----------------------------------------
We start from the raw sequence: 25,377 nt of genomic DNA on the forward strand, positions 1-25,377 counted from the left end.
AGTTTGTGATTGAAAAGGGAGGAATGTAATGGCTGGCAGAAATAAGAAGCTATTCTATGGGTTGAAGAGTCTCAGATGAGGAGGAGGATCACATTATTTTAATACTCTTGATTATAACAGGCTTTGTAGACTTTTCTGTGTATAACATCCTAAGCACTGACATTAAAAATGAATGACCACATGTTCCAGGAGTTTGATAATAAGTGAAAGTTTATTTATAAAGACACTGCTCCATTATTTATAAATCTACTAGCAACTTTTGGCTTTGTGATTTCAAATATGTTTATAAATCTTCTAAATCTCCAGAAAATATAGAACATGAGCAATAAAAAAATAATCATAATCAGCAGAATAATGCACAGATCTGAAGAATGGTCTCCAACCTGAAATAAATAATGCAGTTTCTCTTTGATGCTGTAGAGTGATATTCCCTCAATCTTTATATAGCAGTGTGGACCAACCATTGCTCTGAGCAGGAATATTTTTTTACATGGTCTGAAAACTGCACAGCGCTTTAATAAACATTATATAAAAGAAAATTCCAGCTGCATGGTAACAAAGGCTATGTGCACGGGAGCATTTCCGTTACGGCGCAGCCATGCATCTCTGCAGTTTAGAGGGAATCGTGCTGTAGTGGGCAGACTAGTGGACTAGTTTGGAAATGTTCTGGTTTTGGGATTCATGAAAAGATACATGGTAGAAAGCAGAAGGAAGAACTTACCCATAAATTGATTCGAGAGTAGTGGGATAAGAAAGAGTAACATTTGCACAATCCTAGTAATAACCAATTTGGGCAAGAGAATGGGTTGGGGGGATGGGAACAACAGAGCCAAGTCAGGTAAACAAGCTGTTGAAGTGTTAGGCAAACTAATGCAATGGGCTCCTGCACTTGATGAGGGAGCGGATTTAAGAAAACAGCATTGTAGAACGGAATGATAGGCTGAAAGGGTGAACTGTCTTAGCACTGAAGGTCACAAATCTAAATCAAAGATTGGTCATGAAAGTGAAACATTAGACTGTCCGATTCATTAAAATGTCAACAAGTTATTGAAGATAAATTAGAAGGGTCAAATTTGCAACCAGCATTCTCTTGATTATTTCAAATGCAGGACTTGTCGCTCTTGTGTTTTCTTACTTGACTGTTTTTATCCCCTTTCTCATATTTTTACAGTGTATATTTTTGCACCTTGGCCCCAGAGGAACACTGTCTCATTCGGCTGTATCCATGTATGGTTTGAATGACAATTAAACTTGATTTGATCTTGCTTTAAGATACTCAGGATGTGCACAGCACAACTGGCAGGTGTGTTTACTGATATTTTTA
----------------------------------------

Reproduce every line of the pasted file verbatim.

We start from the raw sequence: 25,377 nt of genomic DNA on the forward strand, positions 1-25,377 counted from the left end.
AGTTTGTGATTGAAAAGGGAGGAATGTAATGGCTGGCAGAAATAAGAAGCTATTCTATGGGTTGAAGAGTCTCAGATGAGGAGGAGGATCACATTATTTTAATACTCTTGATTATAACAGGCTTTGTAGACTTTTCTGTGTATAACATCCTAAGCACTGACATTAAAAATGAATGACCACATGTTCCAGGAGTTTGATAATAAGTGAAAGTTTATTTATAAAGACACTGCTCCATTATTTATAAATCTACTAGCAACTTTTGGCTTTGTGATTTCAAATATGTTTATAAATCTTCTAAATCTCCAGAAAATATAGAACATGAGCAATAAAAAAATAATCATAATCAGCAGAATAATGCACAGATCTGAAGAATGGTCTCCAACCTGAAATAAATAATGCAGTTTCTCTTTGATGCTGTAGAGTGATATTCCCTCAATCTTTATATAGCAGTGTGGACCAACCATTGCTCTGAGCAGGAATATTTTTTTACATGGTCTGAAAACTGCACAGCGCTTTAATAAACATTATATAAAAGAAAATTCCAGCTGCATGGTAACAAAGGCTATGTGCACGGGAGCATTTCCGTTACGGCGCAGCCATGCATCTCTGCAGTTTAGAGGGAATCGTGCTGTAGTGGGCAGACTAGTGGACTAGTTTGGAAATGTTCTGGTTTTGGGATTCATGAAAAGATACATGGTAGAAAGCAGAAGGAAGAACTTACCCATAAATTGATTCGAGAGTAGTGGGATAAGAAAGAGTAACATTTGCACAATCCTAGTAATAACCAATTTGGGCAAGAGAATGGGTTGGGGGGATGGGAACAACAGAGCCAAGTCAGGTAAACAAGCTGTTGAAGTGTTAGGCAAACTAATGCAATGGGCTCCTGCACTTGATGAGGGAGCGGATTTAAGAAAACAGCATTGTAGAACGGAATGATAGGCTGAAAGGGTGAACTGTCTTAGCACTGAAGGTCACAAATCTAAATCAAAGATTGGTCATGAAAGTGAAACATTAGACTGTCCGATTCATTAAAATGTCAACAAGTTATTGAAGATAAATTAGAAGGGTCAAATTTGCAACCAGCATTCTCTTGATTATTTCAAATGCAGGACTTGTCGCTCTTGTGTTTTCTTACTTGACTGTTTTTATCCCCTTTCTCATATTTTTACAGTGTATATTTTTGCACCTTGGCCCCAGAGGAACACTGTCTCATTCGGCTGTATCCATGTATGGTTTGAATGACAATTAAACTTGATTTGATCTTGCTTTAAGATACTCAGGATGTGCACAGCACAACTGGCAGGTGTGTTTACTGATATTTTTA